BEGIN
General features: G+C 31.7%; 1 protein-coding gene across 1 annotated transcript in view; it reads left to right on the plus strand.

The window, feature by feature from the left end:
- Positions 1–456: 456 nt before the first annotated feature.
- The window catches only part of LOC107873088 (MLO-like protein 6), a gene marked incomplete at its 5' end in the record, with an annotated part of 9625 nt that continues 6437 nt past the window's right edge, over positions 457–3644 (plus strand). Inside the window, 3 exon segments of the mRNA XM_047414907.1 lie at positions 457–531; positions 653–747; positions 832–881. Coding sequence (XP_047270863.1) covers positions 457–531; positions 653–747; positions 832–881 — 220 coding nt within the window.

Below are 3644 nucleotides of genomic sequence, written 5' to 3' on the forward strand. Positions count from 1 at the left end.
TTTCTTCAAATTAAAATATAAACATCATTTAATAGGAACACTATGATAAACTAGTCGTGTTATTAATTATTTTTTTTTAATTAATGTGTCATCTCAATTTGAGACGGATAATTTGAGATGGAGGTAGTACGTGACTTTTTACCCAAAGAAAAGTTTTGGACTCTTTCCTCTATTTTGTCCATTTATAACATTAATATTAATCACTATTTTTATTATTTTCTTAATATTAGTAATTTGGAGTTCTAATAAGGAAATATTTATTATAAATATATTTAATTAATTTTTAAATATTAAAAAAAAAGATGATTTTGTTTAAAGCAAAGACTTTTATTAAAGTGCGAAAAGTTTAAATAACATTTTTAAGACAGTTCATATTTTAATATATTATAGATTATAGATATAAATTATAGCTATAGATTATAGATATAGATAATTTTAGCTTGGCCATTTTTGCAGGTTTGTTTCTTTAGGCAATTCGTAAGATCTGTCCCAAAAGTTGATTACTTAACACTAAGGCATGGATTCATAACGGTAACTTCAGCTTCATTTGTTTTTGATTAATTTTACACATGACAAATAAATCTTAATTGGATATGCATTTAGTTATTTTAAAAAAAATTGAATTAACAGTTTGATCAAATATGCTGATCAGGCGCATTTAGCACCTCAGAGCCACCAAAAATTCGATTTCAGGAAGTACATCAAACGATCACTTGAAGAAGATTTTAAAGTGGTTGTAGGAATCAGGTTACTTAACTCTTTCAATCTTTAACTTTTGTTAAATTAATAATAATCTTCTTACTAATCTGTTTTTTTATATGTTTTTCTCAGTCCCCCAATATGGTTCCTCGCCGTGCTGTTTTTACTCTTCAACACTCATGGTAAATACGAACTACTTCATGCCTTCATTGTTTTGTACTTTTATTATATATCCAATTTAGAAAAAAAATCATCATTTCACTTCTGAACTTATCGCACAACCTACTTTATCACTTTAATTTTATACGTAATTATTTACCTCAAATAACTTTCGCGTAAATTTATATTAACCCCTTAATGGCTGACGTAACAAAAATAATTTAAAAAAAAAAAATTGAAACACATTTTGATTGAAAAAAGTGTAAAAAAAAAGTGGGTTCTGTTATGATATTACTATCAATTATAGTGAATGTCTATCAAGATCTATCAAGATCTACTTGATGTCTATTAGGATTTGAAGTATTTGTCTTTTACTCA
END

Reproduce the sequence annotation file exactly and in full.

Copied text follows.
General features: G+C 31.7%; 1 protein-coding gene across 1 annotated transcript in view; it reads left to right on the plus strand.

The window, feature by feature from the left end:
- Positions 1–456: 456 nt before the first annotated feature.
- The window catches only part of LOC107873088 (MLO-like protein 6), a gene marked incomplete at its 5' end in the record, with an annotated part of 9625 nt that continues 6437 nt past the window's right edge, over positions 457–3644 (plus strand). Inside the window, 3 exon segments of the mRNA XM_047414907.1 lie at positions 457–531; positions 653–747; positions 832–881. Coding sequence (XP_047270863.1) covers positions 457–531; positions 653–747; positions 832–881 — 220 coding nt within the window.

Below are 3644 nucleotides of genomic sequence, written 5' to 3' on the forward strand. Positions count from 1 at the left end.
TTTCTTCAAATTAAAATATAAACATCATTTAATAGGAACACTATGATAAACTAGTCGTGTTATTAATTATTTTTTTTTAATTAATGTGTCATCTCAATTTGAGACGGATAATTTGAGATGGAGGTAGTACGTGACTTTTTACCCAAAGAAAAGTTTTGGACTCTTTCCTCTATTTTGTCCATTTATAACATTAATATTAATCACTATTTTTATTATTTTCTTAATATTAGTAATTTGGAGTTCTAATAAGGAAATATTTATTATAAATATATTTAATTAATTTTTAAATATTAAAAAAAAAGATGATTTTGTTTAAAGCAAAGACTTTTATTAAAGTGCGAAAAGTTTAAATAACATTTTTAAGACAGTTCATATTTTAATATATTATAGATTATAGATATAAATTATAGCTATAGATTATAGATATAGATAATTTTAGCTTGGCCATTTTTGCAGGTTTGTTTCTTTAGGCAATTCGTAAGATCTGTCCCAAAAGTTGATTACTTAACACTAAGGCATGGATTCATAACGGTAACTTCAGCTTCATTTGTTTTTGATTAATTTTACACATGACAAATAAATCTTAATTGGATATGCATTTAGTTATTTTAAAAAAAATTGAATTAACAGTTTGATCAAATATGCTGATCAGGCGCATTTAGCACCTCAGAGCCACCAAAAATTCGATTTCAGGAAGTACATCAAACGATCACTTGAAGAAGATTTTAAAGTGGTTGTAGGAATCAGGTTACTTAACTCTTTCAATCTTTAACTTTTGTTAAATTAATAATAATCTTCTTACTAATCTGTTTTTTTATATGTTTTTCTCAGTCCCCCAATATGGTTCCTCGCCGTGCTGTTTTTACTCTTCAACACTCATGGTAAATACGAACTACTTCATGCCTTCATTGTTTTGTACTTTTATTATATATCCAATTTAGAAAAAAAATCATCATTTCACTTCTGAACTTATCGCACAACCTACTTTATCACTTTAATTTTATACGTAATTATTTACCTCAAATAACTTTCGCGTAAATTTATATTAACCCCTTAATGGCTGACGTAACAAAAATAATTTAAAAAAAAAAAATTGAAACACATTTTGATTGAAAAAAGTGTAAAAAAAAAGTGGGTTCTGTTATGATATTACTATCAATTATAGTGAATGTCTATCAAGATCTATCAAGATCTACTTGATGTCTATTAGGATTTGAAGTATTTGTCTTTTACTCA